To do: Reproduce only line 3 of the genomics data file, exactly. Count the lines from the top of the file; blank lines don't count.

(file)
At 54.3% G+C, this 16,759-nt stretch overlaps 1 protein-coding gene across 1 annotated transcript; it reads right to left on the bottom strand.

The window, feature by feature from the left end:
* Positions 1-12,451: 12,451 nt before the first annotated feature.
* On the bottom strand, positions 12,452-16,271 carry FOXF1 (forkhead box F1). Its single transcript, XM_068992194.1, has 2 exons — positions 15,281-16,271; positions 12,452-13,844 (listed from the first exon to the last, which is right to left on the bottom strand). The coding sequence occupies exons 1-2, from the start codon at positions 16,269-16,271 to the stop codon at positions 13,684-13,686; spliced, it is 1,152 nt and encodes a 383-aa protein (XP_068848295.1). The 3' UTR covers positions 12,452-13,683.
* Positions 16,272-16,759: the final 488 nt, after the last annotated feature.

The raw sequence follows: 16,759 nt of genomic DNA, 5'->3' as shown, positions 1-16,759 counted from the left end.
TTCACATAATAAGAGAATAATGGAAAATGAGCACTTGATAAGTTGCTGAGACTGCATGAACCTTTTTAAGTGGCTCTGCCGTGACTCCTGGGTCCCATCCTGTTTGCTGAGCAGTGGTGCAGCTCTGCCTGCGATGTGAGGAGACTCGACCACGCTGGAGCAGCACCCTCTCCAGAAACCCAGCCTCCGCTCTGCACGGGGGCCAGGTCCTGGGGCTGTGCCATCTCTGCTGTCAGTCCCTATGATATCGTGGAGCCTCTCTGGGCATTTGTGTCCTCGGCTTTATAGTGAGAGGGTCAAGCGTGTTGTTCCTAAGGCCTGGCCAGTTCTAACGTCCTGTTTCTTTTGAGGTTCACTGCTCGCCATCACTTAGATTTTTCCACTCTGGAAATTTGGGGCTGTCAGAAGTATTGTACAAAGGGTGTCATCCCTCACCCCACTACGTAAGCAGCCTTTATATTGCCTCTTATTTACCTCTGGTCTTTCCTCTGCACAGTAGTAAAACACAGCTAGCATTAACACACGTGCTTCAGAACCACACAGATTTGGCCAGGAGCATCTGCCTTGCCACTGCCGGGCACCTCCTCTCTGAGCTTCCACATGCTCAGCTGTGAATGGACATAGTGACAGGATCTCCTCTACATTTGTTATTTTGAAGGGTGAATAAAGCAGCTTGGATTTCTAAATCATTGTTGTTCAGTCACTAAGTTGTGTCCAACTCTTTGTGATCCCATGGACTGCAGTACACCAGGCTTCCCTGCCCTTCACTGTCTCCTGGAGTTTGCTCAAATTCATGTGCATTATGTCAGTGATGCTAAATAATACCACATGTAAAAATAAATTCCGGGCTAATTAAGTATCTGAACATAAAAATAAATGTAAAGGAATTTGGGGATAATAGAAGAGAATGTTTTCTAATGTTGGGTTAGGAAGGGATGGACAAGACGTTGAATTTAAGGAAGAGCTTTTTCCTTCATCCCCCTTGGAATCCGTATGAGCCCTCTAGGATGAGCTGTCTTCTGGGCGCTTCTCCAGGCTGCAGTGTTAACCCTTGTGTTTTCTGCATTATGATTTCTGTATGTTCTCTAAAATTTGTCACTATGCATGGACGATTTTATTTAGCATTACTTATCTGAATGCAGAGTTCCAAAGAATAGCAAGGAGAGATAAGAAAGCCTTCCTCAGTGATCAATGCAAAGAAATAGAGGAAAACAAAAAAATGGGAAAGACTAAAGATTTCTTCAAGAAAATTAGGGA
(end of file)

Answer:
* Positions 1-12,451: 12,451 nt before the first annotated feature.